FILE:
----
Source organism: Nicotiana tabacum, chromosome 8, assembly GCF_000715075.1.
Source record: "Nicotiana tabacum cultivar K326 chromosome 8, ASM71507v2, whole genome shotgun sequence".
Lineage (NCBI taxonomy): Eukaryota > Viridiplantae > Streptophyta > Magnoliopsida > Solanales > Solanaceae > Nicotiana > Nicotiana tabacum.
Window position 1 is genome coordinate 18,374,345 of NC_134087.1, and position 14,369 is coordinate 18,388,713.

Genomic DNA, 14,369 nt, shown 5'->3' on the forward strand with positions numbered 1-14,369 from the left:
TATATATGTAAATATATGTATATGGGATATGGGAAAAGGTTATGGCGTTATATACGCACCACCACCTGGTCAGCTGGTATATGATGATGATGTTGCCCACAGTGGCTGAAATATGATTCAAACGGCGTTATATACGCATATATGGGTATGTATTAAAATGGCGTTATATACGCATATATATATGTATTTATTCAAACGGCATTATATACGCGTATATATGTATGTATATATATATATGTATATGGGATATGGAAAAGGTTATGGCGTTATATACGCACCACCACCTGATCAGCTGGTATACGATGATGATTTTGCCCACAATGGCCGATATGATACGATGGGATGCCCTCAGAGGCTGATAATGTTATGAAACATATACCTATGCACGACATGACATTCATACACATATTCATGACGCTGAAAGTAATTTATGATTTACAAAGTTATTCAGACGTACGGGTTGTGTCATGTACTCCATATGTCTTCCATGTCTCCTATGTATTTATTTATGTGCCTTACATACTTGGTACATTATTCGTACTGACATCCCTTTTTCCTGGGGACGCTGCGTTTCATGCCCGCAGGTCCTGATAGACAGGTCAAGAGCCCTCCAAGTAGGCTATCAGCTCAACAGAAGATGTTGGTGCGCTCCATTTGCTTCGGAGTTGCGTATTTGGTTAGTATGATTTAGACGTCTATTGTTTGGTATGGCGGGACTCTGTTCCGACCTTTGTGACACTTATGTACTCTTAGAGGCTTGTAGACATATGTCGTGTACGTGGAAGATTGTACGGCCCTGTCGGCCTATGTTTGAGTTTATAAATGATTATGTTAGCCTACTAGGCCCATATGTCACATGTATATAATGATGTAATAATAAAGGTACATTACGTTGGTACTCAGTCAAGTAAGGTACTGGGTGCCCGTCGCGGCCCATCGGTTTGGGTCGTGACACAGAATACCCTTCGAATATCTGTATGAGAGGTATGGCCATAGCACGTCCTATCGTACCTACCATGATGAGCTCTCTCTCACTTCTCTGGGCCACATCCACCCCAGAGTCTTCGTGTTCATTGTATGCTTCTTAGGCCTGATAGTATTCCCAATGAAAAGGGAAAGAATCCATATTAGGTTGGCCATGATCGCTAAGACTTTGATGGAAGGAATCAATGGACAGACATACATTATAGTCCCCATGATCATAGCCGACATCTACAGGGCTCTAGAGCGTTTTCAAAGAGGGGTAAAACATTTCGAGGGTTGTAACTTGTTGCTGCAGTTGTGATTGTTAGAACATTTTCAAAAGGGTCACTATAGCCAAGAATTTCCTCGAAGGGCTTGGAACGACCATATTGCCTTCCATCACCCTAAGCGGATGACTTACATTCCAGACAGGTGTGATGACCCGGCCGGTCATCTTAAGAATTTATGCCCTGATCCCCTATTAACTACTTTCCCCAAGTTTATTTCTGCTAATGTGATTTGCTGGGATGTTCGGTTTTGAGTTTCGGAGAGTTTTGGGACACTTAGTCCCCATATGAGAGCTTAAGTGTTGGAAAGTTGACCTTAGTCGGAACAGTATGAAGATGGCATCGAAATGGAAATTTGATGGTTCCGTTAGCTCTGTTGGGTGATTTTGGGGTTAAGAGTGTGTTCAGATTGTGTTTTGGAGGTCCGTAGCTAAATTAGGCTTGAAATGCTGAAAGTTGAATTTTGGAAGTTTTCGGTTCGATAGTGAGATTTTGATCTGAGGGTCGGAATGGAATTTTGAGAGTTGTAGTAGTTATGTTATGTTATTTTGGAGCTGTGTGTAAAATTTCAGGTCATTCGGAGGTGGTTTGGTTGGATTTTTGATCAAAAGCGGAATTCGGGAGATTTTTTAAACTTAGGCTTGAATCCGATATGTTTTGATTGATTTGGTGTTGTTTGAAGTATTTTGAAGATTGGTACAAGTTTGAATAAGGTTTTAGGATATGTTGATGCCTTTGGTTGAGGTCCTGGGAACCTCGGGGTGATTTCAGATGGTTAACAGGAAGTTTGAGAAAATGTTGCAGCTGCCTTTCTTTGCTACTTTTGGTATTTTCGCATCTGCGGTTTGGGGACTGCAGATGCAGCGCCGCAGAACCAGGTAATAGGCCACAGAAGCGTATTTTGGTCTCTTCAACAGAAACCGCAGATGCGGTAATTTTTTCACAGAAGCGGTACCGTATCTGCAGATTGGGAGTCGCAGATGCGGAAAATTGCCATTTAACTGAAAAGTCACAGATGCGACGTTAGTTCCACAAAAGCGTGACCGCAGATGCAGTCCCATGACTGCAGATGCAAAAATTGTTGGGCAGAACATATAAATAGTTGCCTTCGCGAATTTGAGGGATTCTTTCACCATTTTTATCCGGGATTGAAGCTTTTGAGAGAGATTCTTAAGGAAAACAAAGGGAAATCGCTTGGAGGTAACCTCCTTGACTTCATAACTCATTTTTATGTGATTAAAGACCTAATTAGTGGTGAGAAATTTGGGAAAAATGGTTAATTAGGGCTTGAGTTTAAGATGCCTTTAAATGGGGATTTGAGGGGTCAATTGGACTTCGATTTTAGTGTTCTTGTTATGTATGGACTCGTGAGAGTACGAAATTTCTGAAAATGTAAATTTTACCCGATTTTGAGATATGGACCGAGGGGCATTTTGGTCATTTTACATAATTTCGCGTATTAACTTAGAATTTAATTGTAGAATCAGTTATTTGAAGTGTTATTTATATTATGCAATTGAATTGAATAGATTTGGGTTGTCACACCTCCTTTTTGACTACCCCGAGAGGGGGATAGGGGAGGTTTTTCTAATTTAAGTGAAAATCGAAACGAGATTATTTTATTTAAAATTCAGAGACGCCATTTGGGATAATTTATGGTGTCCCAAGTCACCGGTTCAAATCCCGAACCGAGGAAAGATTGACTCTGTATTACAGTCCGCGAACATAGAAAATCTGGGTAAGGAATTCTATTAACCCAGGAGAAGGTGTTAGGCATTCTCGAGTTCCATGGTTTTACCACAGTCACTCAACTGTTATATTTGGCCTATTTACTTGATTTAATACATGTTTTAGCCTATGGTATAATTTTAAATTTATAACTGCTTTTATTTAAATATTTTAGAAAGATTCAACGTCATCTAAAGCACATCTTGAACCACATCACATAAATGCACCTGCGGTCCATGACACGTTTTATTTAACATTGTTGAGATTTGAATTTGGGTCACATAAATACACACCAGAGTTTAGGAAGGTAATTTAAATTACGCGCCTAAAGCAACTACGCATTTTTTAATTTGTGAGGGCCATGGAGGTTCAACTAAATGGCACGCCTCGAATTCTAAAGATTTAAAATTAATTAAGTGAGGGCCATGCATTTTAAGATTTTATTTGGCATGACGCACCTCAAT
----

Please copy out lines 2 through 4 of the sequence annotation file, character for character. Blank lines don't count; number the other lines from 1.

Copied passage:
Source record: "Nicotiana tabacum cultivar K326 chromosome 8, ASM71507v2, whole genome shotgun sequence".
Lineage (NCBI taxonomy): Eukaryota > Viridiplantae > Streptophyta > Magnoliopsida > Solanales > Solanaceae > Nicotiana > Nicotiana tabacum.
Window position 1 is genome coordinate 18,374,345 of NC_134087.1, and position 14,369 is coordinate 18,388,713.